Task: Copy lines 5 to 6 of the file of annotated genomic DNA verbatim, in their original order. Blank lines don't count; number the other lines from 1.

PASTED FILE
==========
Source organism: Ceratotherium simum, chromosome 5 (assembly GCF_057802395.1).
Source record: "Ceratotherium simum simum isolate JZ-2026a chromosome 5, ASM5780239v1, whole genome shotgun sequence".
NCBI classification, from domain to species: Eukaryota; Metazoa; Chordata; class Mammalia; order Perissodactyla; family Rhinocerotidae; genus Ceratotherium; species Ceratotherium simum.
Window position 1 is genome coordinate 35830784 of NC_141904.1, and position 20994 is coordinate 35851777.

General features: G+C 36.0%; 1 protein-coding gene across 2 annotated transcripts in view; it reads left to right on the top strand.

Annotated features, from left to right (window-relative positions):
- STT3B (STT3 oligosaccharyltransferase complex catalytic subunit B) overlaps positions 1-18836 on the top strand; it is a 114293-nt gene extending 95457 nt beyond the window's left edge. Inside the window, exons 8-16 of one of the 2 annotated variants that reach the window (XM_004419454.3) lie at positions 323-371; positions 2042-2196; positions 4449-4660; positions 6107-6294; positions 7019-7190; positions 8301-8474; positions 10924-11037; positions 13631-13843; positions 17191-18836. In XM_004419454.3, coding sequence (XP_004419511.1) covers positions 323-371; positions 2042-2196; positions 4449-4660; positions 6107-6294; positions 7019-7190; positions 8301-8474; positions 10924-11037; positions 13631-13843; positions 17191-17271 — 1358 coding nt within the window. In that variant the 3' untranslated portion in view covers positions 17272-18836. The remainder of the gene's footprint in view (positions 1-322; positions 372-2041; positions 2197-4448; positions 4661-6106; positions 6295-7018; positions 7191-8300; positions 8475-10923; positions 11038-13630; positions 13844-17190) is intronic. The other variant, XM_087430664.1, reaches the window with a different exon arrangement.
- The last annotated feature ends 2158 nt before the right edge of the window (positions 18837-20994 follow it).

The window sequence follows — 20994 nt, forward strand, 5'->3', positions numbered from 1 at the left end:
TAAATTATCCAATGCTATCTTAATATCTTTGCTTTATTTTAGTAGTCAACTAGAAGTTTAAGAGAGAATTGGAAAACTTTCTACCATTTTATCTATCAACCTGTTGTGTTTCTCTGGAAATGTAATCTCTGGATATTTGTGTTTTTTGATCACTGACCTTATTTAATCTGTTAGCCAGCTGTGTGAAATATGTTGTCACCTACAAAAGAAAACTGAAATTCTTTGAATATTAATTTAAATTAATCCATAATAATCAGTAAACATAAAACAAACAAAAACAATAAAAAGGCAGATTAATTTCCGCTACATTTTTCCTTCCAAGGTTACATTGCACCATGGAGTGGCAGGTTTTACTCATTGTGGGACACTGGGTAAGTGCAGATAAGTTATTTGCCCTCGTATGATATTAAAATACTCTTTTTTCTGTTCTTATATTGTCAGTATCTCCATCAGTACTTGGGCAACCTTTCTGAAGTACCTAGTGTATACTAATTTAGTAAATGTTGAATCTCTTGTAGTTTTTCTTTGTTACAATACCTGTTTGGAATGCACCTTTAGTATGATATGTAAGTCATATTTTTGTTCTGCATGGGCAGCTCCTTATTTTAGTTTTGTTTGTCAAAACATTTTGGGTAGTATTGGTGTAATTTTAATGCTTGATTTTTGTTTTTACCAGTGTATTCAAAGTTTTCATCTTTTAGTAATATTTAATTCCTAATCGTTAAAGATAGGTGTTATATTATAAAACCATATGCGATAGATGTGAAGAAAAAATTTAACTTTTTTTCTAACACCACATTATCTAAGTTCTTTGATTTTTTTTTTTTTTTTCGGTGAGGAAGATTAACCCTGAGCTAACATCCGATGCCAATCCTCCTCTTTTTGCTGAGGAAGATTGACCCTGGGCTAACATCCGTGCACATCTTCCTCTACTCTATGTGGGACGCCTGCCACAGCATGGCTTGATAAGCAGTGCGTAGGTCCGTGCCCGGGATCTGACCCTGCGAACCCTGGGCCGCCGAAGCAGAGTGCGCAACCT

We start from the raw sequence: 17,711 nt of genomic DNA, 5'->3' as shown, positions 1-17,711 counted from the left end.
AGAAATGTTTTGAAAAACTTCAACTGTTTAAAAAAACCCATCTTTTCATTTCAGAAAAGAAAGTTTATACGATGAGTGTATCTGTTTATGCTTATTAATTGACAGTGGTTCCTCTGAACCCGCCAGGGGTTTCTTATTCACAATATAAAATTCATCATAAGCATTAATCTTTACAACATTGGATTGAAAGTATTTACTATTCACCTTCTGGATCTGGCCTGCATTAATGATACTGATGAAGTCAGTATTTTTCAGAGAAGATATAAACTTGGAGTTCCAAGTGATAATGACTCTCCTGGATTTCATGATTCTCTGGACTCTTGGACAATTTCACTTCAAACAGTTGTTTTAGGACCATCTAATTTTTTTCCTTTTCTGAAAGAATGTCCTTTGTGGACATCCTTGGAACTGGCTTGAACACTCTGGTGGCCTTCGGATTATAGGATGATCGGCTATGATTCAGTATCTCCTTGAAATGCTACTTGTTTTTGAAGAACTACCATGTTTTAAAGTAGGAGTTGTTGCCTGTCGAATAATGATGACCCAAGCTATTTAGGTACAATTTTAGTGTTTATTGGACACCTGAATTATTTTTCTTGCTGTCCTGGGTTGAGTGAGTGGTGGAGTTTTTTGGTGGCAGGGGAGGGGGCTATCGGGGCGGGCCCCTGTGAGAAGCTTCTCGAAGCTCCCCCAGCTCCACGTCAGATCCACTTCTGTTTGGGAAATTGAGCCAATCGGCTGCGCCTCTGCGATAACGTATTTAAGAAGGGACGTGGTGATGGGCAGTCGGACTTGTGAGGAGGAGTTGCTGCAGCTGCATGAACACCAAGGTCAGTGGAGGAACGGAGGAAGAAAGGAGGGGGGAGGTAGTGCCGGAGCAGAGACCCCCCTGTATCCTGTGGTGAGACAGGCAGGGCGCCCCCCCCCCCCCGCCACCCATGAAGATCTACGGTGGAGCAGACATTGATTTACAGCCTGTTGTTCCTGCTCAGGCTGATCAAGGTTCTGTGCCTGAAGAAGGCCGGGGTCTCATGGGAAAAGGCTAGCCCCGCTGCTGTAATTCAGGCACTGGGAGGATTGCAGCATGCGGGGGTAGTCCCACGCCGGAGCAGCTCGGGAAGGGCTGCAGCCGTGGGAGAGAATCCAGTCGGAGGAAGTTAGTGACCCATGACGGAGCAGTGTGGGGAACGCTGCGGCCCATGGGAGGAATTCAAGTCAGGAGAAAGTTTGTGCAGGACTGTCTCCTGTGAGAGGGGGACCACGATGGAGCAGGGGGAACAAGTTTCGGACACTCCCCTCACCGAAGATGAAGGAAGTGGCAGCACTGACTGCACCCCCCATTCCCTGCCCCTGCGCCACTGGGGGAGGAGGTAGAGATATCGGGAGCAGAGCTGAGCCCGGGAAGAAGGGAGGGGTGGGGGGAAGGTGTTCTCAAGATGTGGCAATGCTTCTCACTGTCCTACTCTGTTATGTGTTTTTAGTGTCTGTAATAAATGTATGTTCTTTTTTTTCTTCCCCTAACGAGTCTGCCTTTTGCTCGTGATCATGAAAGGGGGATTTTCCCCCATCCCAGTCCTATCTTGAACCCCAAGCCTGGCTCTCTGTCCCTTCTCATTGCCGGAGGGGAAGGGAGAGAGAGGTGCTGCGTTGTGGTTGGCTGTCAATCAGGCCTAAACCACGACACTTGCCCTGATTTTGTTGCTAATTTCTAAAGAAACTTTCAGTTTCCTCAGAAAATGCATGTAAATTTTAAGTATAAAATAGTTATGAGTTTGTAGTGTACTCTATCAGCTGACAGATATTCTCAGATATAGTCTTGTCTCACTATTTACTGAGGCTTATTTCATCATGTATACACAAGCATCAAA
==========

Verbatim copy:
General features: G+C 36.0%; 1 protein-coding gene across 2 annotated transcripts in view; it reads left to right on the top strand.

Annotated features, from left to right (window-relative positions):